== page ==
Microservices are about applying a group of best practices

Peter Lawrey
Best practice concept image via Shutterstock

In this article Peter Lawrey, CEO at Higher Frequency Trading Ltd, explains the concept of microservices denial and reveals why adopting best practices is the right thing to do. Whether you love or loath microservices, most likely you are using some best practices.

Microservices denial

A number of times clients have said; they can’t imagine their organization using Microservices. I found this surprising as I know those people are using many of the principles of Microservices already.

I can understand that they feel no need to join the hype around microservices, but the reality is, like it or not, you are most likely using some of the best practices Microservices advocates.

Stages of denial

  • It all seems like hype, we don’t go in for that.
  • Perhaps not all hype, but does it really mean anything.
  • It all sounds pretty familiar.
  • It sounds like what we are doing already.

Formally or informally, most likely you have been following some best practices already.

Adopting best practices

Perhaps you don’t like the name Microservices, and perhaps not all the different things people associate with Microservices are right for your team, your projects. Instead lets consider how do you formalize what you are trying to achieve and finding a clearer path to adopting best practices.

Why do this at all?

Within larger teams there can be some disagreement as to how to proceed. There can be strong feelings on what is bad, or broken about what you have and the temptation is to just throw away large portions of what you have or throw away everything.

The problem with doing this is you risk taking out the old known problems and putting in more new unknown ones. You need to make changes, possibly selectively radical changes, which are manageable and achieveable for your team.

By formalizing what you are talking about, even using buzz words, you can state more clearly what you are trying to achieve and why. It gives you a common language in which to communicate your ideas. It can give you a better perspective of where you are today and where you need to be.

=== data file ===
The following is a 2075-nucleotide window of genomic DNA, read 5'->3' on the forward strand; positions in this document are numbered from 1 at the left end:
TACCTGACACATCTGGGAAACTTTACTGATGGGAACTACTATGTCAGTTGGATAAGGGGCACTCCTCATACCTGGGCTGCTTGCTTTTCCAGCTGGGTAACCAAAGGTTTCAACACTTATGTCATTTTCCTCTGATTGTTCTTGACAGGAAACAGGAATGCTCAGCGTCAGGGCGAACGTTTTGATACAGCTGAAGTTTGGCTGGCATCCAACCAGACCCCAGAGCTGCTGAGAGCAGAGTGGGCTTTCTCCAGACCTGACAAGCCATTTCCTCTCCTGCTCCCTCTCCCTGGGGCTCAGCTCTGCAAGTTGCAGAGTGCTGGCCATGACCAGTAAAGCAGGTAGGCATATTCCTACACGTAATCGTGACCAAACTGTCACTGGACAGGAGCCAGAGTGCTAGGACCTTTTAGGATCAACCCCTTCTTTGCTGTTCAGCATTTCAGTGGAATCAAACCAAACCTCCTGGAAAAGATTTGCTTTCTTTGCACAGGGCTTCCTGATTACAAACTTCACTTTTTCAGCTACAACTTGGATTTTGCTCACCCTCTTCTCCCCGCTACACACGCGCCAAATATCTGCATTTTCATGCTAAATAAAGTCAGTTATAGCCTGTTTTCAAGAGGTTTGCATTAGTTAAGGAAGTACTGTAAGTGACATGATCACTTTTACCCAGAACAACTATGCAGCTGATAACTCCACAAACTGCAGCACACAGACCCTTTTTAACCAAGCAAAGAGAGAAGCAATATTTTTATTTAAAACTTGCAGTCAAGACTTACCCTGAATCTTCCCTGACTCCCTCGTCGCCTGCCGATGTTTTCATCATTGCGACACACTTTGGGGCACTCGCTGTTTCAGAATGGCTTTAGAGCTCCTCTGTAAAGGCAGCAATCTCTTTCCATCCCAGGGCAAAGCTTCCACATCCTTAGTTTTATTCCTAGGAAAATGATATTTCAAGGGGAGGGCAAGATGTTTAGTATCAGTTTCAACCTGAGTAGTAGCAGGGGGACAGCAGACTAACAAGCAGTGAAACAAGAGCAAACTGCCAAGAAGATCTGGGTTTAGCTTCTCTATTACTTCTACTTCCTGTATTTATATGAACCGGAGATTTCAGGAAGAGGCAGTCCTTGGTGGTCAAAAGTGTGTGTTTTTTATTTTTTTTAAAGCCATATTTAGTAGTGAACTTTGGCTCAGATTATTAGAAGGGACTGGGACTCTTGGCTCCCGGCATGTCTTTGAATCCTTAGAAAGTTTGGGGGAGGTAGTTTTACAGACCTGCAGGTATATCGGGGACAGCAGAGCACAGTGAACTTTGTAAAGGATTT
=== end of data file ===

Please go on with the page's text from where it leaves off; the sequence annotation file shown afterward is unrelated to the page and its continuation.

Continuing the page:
Best practices scorecard

Using a scorecard you can quickly see where you are today, where the quick wins are and where you need to be in the medium term. A big part of the question; where are we today, is just rebranding what you have already. This review can lead you to see in some ways you are not in as bad position as you might have imagined, while putting in to stark contrast the areas with the most opportunity to improve.

Initial steps

The initial steps I suggest are

  • rebrand what you have; you will have some best practices already.
  • quick wins; low risk changes could help improve your position.
  • medium term improvements; what do you need to achieve in the next six months.

An example

This is a score card I put together for a senior manager for firm of over 60 developers. In the space of an hour we went from not considering Microservices, to being convinced it was a path to enhance their solutions.

Screen Shot 2016-07-01 at 3.35.58 PM

The last two areas were recognized as the most significant areas for improvement as they are both low risk but highly likely to reveal the cause of some of the recurring issues they have been having.

In particular, performance and stability issues require quality, detailed information about what your system is doing so you can take an informed view as what needs to be changed to fix it.


Whether you love or loath Microservices, most likely you are using some Best Practices, and a review of the Best Practices used in Microservices may prove to be useful in seeing how you can improve what you have.

This post was originally published on Vanilla Java


Peter Lawrey

Peter is CEO at Higher Frequency Trading Ltd. He likes to inspire developers to improve the craftmanship of their solutions, engineer their systems for simplicity and performance, and enjoy their work more by being creative and innovative.

He has a popular blog “Vanilla Java” which gets 120K page views per months, is 3rd on for [Java] and 2nd for [concurrency], and is lead developer of the OpenHFT project which includes support for off heap memory, thread pinning and low latency persistence and IPC (as low as 100 nano-seconds)

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